I truly believe that prioritizing small groups for elementary-aged children and students is the smartest move you can make in your ministry for short-term stability AND to maximize future growth.
One of the pictures my financial advisor drew when talking about money markets was a rectangle to represent a pool. Living in Texas, I can fully appreciate this analogy and I watched as he filled the box with a lot of little swimming X’s. Then he drew just one lifeguard big O off to the side watching them. He asked if it would be hard for that one adult to keep all those children in the pool safe? We agreed it could be- depending on the age of the kids and their swimming ability.
So then he asked if I would feel comfortable leaving my 2 young children in there with all those other kids while I went away to work on my tan? Well there was no way I’d feel OK about that. He reassured us that when he looked for places to invest our hard-earned money, one of the main criteria was a lot of lifeguards looking after it. He drew more O’s all around the pool and then bigger circles grouping a lifeguard with just a few nearby kids to show who these lifeguards would be watching specifically (like a zone defense in sports). But I can’t get that picture out of my head for our church context as well.
Each week, moms and dads trust us with their most priceless treasures- their children. Keeping them safe is just the beginning. We want to create relational change by asking questions, listening to their thoughts and making regular contributions to their overall sense of worth, belonging and purpose.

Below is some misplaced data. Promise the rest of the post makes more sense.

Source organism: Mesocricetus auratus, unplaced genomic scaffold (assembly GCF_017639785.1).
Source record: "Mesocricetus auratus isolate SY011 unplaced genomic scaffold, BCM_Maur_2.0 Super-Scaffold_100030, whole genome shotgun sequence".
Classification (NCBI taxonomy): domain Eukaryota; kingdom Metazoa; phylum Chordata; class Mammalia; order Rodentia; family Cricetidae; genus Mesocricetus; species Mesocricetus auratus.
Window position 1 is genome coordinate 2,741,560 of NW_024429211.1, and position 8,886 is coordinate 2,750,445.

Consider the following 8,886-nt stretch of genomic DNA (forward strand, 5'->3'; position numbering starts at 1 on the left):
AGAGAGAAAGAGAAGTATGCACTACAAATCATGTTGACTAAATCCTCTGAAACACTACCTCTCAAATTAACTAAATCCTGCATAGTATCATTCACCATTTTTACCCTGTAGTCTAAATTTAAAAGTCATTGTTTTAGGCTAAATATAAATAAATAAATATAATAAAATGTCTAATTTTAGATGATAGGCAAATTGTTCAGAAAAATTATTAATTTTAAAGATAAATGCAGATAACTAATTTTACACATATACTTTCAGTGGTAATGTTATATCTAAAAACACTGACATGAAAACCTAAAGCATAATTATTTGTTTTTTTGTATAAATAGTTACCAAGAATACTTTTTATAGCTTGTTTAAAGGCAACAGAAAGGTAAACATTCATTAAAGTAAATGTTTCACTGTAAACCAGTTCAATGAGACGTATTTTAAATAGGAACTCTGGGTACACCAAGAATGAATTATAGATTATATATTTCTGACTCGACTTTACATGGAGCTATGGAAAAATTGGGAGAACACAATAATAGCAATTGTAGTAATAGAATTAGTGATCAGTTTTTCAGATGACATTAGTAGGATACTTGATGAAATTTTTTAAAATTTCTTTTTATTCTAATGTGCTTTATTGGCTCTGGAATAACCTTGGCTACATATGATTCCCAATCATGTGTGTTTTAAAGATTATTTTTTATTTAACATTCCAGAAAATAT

In unstable times, it’s wiser than ever to focus on what we can do that doesn’t cost a lot of money but still adds great value to our ministry. There’s nothing to lose by casting vision and training more small group leaders to invest in a mission with such potential. Plus there’s an incredible return on investment- paid in hugs, high fives and hand-drawn pictures! With more leaders strategically placed around our ministries, more personalized attention can be given to each child. And in these safer, smaller settings- spiritual growth can increase at an unbelievable rate.
A creative way to communicate this vision to your leadership and to your entire church community might be to come up with a common everyday coin that can represent the children in your church. Start by figuring out how many adults participate on Sundays compared with the number of children you serve. What’s the percentage? At our church, we discovered that a quarter of the people that attend on Sundays were children. So we passed out quarters one week in the main worship service and asked the congregation to pray for us whenever they held a quarter and to consider investing their time and gifts with us each week. How have you cast vision on the importance of community and small groups? Share your ideas with us.